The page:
Stars explained: * A production of no real merit with failings in all areas. ** A production showing evidence of not enough time or effort, or even talent, and which never breathes any real life into the piece – or a show lumbered with a terrible script. *** A good enjoyable show which might have some small flaws but has largely achieved what it set out to do.**** An excellent show which shows a great deal of work and stage craft with no noticeable or major flaws.***** A four star show which has found that extra bit of magic which lifts theatre to another plane.
Half stars fall between the ratings

Rebecca takes the honours as Sybil


Fawlty Towers

Dudley Little Theatre

Netherton Arts Centre


ANY group which undertakes to reproduce a successful television show on stage becomes a group with a special challenge. It not only has to come competently to a formidable task – it is also expected to imitate the characters that are familiar to its audience.

This last is not an absolute necessity. It's just that eyebrows would probably be raised if the familiarity were missing – and here we have a reprise in which the Sybil of Rebecca Clee takes the honours.

She has a spirited attempt at sounding like Prunella Scales and she is splendid in combining her virtually constant despair of Basil with the authoritarian stance that is the essence of their relationship. She is the most militant of martinets; matter-of-factness beneath an abundance of hair – indeed, I suspect she has become more blest in this respect than has Ms Booth herself.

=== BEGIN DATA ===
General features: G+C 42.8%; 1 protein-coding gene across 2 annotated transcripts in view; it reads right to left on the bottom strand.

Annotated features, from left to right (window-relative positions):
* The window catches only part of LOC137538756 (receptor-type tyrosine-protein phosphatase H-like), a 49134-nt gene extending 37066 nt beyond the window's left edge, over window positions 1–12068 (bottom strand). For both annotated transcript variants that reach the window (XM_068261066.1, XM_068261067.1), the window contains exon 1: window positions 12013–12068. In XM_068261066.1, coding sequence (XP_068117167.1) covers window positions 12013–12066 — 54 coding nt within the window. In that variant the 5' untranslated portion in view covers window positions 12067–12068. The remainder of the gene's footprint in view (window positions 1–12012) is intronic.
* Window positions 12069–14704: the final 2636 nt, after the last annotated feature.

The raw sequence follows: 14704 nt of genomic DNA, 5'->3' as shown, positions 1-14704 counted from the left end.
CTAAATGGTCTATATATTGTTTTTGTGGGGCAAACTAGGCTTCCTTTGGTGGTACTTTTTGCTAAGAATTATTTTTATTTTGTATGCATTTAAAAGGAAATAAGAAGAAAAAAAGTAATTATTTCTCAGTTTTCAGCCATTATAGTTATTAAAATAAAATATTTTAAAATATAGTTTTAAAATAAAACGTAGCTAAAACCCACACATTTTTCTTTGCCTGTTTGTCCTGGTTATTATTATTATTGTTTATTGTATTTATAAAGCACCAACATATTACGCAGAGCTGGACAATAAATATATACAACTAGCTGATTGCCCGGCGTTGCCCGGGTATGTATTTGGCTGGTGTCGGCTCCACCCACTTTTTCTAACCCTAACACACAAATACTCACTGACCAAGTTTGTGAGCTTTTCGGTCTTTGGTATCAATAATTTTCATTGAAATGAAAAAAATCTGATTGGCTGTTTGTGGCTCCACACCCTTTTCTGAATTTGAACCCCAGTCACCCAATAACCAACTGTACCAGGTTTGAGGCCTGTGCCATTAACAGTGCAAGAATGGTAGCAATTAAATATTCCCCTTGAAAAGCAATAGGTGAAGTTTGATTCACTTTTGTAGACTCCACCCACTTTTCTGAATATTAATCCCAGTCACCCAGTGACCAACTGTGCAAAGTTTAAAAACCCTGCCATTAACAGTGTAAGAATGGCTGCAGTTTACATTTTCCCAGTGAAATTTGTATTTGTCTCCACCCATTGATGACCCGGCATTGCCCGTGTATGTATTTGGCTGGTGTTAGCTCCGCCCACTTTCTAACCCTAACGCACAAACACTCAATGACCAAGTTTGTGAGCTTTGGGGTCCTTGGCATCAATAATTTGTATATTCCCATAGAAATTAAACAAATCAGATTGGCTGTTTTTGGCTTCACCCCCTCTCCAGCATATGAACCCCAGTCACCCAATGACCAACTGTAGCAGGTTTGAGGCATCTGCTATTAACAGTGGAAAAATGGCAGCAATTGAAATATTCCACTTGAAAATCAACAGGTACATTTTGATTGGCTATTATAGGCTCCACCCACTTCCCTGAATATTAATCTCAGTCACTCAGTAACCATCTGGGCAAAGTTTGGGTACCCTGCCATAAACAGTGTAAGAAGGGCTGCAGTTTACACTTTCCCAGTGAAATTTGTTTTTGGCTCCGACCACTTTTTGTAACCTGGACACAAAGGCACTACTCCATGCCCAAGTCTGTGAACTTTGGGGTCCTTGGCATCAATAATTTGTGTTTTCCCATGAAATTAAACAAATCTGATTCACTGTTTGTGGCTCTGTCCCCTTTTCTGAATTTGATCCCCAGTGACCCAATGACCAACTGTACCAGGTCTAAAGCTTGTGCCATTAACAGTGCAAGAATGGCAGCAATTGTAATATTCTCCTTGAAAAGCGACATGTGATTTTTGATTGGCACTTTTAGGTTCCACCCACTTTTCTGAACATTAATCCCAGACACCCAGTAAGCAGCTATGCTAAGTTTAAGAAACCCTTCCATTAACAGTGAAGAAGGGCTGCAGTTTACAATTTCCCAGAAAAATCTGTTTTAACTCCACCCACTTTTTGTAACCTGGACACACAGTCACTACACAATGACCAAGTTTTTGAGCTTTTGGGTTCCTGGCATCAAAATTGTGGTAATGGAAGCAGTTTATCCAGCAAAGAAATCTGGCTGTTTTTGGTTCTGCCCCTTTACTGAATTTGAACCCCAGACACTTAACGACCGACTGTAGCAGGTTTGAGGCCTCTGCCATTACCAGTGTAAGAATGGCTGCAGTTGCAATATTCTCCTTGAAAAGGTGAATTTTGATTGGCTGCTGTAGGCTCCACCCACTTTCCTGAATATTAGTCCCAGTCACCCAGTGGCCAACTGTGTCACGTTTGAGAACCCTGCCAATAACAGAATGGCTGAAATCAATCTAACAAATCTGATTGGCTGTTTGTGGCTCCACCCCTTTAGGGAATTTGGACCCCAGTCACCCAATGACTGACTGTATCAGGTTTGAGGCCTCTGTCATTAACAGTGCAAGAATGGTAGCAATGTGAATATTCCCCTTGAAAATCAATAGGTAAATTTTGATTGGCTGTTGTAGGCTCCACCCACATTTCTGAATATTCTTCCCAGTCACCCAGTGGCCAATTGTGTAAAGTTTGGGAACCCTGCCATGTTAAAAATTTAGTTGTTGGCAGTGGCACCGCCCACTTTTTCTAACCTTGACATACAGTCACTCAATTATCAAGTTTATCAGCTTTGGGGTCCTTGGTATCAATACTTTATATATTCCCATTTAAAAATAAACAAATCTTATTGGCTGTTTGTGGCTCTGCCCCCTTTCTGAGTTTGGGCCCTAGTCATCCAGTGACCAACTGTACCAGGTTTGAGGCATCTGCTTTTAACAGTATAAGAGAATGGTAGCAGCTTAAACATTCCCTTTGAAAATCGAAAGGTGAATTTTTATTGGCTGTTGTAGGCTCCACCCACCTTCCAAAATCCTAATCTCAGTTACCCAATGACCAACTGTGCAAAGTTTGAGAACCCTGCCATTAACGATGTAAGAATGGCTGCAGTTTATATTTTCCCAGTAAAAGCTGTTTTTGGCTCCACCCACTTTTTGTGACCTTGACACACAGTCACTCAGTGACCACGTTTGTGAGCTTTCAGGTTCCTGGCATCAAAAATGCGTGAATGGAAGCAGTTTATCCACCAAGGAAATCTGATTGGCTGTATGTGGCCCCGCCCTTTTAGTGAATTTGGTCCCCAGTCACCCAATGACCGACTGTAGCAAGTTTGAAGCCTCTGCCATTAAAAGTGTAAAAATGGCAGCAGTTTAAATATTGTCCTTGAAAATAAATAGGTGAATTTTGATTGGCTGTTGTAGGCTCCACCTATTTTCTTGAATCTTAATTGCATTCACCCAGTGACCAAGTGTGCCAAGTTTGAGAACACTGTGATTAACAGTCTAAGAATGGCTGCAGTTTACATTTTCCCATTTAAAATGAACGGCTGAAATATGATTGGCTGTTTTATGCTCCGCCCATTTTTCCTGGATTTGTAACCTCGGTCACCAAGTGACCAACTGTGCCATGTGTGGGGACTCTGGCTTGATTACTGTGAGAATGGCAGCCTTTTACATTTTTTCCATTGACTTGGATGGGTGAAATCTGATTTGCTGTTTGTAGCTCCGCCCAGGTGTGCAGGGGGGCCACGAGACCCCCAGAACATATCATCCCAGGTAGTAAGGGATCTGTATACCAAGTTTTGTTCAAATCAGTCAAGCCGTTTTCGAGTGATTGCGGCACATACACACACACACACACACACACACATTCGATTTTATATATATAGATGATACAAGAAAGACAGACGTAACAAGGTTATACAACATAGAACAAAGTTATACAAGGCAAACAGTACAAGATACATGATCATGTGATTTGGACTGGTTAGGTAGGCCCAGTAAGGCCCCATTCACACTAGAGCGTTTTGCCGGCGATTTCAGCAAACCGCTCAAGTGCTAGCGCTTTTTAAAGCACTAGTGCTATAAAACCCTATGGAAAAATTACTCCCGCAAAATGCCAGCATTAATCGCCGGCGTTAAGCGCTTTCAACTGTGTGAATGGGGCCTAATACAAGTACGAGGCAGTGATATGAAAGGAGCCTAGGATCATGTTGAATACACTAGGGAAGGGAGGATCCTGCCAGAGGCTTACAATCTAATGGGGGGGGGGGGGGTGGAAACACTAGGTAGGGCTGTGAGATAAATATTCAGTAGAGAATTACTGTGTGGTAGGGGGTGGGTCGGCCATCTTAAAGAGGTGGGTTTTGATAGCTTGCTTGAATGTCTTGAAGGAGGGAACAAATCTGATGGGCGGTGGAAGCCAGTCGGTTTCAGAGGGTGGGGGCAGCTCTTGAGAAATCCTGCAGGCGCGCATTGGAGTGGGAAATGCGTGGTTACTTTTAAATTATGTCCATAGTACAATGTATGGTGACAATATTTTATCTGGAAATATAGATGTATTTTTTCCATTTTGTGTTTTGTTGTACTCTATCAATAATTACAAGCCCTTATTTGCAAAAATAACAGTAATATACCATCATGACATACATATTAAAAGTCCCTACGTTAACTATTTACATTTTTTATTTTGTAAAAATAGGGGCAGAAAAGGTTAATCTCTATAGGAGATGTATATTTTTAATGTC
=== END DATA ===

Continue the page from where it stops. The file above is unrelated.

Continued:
James Silvers, similarly, has a spirited crack at the lunatic Basil Fawlty. It doesn't quite come off as far as the sound effect goes, but he earns full marks for the contortions, the crouchings, the stares of blank disbelief, the hapless cover-ups, the vocal explosions and the geometric joy of the overworked elbows that mark his progress through Hotel Inspectors, Communication Problems and Waldorf Salad – for Prue Warne's production is a three-part salute to the joint geniuses that writers John Cleese and Connie Booth applied to their creation of this monster of mismanagement. Surprisingly, though they would probably be impressed with this reincarnation of their work, they receive no recognition in the programme.


We also have, in Garry McWillliams, a Manuel who is a delight, a stalwart in his stupidity, as prone to the head-slaps, ankle-kicks and buffetings of Basil as Basil is to the tongue-lashings of Sybil. The hapless man from Barcelona freezes in incomprehension as his unpredictable world leaves him rooted in its wake – but at least he has his own impeccable reason for walking into the hotel lobby with 22 toilet rolls.

The central foursome is completed by Julie Bywater's Polly, an unpushful lass who somehow generally keeps herself from registering despair at the chaos by which she is surrounded, but in whom one senses a volcano which could at any moment give its all.

Dave Hutchins comes up with a splendid cameo as the Major, Chris Brock is the obnoxious Mr Mackintosh and Jenny Pearson scores as the very deaf Mrs Richards who becomes fixated with the idea that Basil's surname is Watt. Tony Stamp makes an explosive impact as hotel guest Mr Hamilton, when he and his wife (Helen Hutchinson) are repeatedly thwarted in their attempts to receive a Waldorf salad.

There is a company of about 20, all of whom pitch in spiritedly to the chuckle-filled frolic in which they find themselves involved. This is a happy end to the DLT season, accomplished with flair and commitment. To 14-05-11.

John Slim

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